As I sit here, there are two things on my mind. First, the complaints about tourists ruining London are abundant. Second, the clientele that go to restaurants are so specific, that there is a class system that has been established through food institutions. The first point I’ll come back to later. So, foodism. There are the top level restaurants, which one only manages a booking once their surname has been verified on the database to be one of Them. Mr and Mrs Moneybags and their heirs. The bottom of the chain is, of course, McDonalds. Obviously rich people frequent this cheap-tiled, plasticated hut, but they don’t go to the one which has screaming babies occupying the floor, thirteen year old skinheads squaring up for a fight and vomit on the toilet seat. They go to the one in Chelsea, darling. Even middle class people who love a good M&S dine-in can only imagine what goes on in the upper realms of the eating world. To me, those restaurants welcome shining ladies in shimmering dresses, wearing high cheekbones and Swarovski who are accompanied by serious yet self-assured men who can pull off drinking Martinis. They don’t remember the food because they have been concentrating on where they can spend their holiday, somewhere that fits into their strategy of appearing next to the right people and making the right business contacts. In Nandos the person sitting next to you is likely to have won their meal from a magazine and is refilling their free tap water glass with Coke because nobody will ever know, and it’s like, £2 cheaper. Yes, there definitely exists a hierarchy within which it is hard to navigate too far from one’s designated position.
My family and I did ascend our status, moving from local pubs and chain restaurants one Sunday, to celebrate my parents’ 30th wedding anniversary at The Wolseley. It was une soirée magnifique. The decor was subtle but extremely elegant, with black and white marble that shone quietly and extravagant but tasteful lighting. The high ceiling added to its splendour. My family were seating on the upper balcony, which gave an excellent view. I was able to gaze upon a mother and daughter who were eating with someone who must have been the mother’s friend. I later saw the girl in the toilet, carefully checking her hair and appearance. She must have been no more than twelve and already had more poise than I have ever had in my nineteen years.
Now onto, or back to, point number one. Endless tweets have crossed my feed talking about noisy tourists who take photos and who are always in the way. Now, if a tourist feels like a clumsy goldfish out of their own water and flipped onto a platter where the people gaping at you are much more at home and blend in a lot better with the surroundings, then this is how I almost felt visiting the Wolseley. The 6 of us ambled in, ooh’d and aah’d at the setting and from the moment we were seated, whacked out the camera. Now, it is important to record important events as this, but I feel we could have done it with a touch more elegance. First of all, we tried to take a big old group selfie. The waiter eventually rescued us, but after having snapped us having a whale of a time, we realised the setting of the camera made the tasteful cream and dark surroundings appear a rather rude orange and our eager faces were all blurred. We then moved onto self-timers. Suffice to say, it was fairly clear the Yarwoods were not used to being in such a situation. But in a way, that was the point – here we were, a family who discussed their dog’s pooping habits at mealtimes, eating glorious food and in the company of highly refined individuals – we wouldn’t be doing this particularly soon in the future!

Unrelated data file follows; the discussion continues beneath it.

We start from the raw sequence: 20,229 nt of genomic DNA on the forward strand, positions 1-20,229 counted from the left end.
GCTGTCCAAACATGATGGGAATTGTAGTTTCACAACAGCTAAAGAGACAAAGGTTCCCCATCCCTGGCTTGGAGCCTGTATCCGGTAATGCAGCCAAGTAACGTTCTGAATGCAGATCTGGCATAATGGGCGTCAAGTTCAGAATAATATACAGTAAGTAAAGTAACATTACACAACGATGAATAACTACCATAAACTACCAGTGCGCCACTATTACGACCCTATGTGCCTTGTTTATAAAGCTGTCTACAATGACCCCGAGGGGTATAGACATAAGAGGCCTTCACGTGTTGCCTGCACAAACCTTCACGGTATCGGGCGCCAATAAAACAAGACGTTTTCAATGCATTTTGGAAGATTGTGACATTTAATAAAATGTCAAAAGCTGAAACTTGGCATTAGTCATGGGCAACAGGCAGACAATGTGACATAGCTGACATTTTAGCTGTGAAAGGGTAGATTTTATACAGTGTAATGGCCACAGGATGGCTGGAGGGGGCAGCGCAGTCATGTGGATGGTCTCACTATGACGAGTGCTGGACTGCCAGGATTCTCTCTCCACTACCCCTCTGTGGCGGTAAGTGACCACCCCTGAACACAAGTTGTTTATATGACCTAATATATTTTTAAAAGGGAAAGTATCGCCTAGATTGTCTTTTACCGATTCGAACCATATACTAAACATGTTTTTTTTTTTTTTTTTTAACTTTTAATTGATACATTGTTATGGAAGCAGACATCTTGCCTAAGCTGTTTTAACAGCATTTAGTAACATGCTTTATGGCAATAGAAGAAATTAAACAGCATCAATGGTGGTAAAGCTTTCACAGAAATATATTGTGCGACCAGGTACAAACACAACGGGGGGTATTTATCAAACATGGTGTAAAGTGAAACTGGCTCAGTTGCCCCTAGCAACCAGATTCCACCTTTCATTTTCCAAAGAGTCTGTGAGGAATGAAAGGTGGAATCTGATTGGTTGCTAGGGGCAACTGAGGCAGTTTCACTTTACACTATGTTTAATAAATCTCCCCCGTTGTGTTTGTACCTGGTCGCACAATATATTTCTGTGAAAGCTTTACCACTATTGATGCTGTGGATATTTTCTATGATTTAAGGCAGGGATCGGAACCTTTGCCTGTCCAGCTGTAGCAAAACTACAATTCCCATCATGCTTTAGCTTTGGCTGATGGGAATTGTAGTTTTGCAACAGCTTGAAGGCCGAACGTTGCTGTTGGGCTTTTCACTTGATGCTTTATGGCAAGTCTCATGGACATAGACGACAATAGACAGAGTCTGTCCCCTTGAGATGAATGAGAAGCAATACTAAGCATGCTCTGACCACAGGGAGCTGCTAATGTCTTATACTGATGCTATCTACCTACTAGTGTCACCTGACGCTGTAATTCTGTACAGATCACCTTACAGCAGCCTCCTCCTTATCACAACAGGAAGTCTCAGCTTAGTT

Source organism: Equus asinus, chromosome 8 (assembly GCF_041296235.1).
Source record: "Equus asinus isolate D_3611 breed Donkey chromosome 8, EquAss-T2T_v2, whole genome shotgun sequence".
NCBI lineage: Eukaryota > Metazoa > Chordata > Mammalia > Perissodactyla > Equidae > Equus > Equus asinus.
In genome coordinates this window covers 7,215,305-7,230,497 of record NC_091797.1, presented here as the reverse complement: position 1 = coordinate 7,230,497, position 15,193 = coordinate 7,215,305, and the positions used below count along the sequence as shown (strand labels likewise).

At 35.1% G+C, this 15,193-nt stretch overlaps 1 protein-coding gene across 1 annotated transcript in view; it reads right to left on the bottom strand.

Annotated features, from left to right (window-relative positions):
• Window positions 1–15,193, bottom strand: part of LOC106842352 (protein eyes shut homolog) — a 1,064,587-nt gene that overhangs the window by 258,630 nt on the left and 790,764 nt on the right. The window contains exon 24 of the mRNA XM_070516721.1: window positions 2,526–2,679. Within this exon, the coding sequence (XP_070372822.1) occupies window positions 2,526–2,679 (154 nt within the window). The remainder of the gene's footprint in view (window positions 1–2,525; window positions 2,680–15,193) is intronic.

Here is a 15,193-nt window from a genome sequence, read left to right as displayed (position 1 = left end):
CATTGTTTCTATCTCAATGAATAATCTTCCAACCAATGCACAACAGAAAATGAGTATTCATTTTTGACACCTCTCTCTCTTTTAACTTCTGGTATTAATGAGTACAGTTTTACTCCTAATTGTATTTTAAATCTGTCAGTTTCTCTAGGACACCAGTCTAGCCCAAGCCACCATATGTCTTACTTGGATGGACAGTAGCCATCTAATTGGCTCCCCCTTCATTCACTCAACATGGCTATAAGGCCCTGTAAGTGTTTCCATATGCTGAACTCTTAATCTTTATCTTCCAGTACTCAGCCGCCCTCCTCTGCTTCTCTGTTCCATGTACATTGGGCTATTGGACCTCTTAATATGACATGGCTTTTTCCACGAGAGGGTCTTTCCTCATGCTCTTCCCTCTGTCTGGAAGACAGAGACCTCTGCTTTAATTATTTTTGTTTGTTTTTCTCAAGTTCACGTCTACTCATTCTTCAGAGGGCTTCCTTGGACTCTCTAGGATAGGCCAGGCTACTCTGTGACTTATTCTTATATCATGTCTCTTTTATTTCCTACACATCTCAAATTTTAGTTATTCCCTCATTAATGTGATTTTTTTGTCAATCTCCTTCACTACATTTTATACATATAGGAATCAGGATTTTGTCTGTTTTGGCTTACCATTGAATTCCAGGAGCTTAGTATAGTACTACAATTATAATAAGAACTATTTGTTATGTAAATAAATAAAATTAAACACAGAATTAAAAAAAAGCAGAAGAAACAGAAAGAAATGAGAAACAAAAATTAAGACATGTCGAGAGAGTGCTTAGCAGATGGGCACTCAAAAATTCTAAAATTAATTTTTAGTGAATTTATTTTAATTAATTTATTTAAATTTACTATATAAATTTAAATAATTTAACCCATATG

The food was, for me, most memorable and parts were exquisite. Out of the three samples, the seared scallops with cauliflower purée and hazelnut dressing really lingered in my mind. They were so soft they lovingly melted in my mouth, allowing their smoky, slightly sticky fullness of flavour to grow in intensity. The tartare sauce that accompanied the deep-fried whitebait was fantastic. I can’t remember why, it just was the master of tartare sauces. My main course was the fillet of sea trout with cucumber and samphire. I wish I had asked for it a little less cooked, because I find the less well meat is cooked, the more it depends on its own quality and this fish could have definitely got away with it. The ribbons of cucumber absorbed the beautiful butter sauce whilst remaining their refreshing crunch and juiciness, contrasting the fish beautifully. A truly memorable dish. My father had the lamb hotpot which was robust and rich, with a sunblasting tomato sauce. A huge success. Finally, the puddings. The banana split, which we all gleefully dug into was great fun and the bitter chocolate sauce went down a treat, although I prefer the sickly Mars bar sort of sauces. The cheesecake, however, was the unforgettable finale. I think you know when a dish has hit the mark when you are simply compelled to close your eyes because you want all your senses to concentrate on absorbing it in every way possible. The two-tone texture combined fluffiness and smooth creaminess with extraordinary effect. The vanilla was true and most definitely perceptible. It held its weight, yet had a delicate sophistication about it. It silkily slipped over my senses, obliterating my surroundings with vanilla lightness without dulling a thing. It was, without doubt, the best vanilla cheesecake I have tasted.
The waiters were charming and compliant, the atmosphere welcoming, and the food remarkable. I recommend this place. It might be quite a smart place, but wear a dress and then spill red wine down it – it is your evening. Take a load of pictures, and enjoy spending time with those dearest to you. The Wolseley will ensure that happens.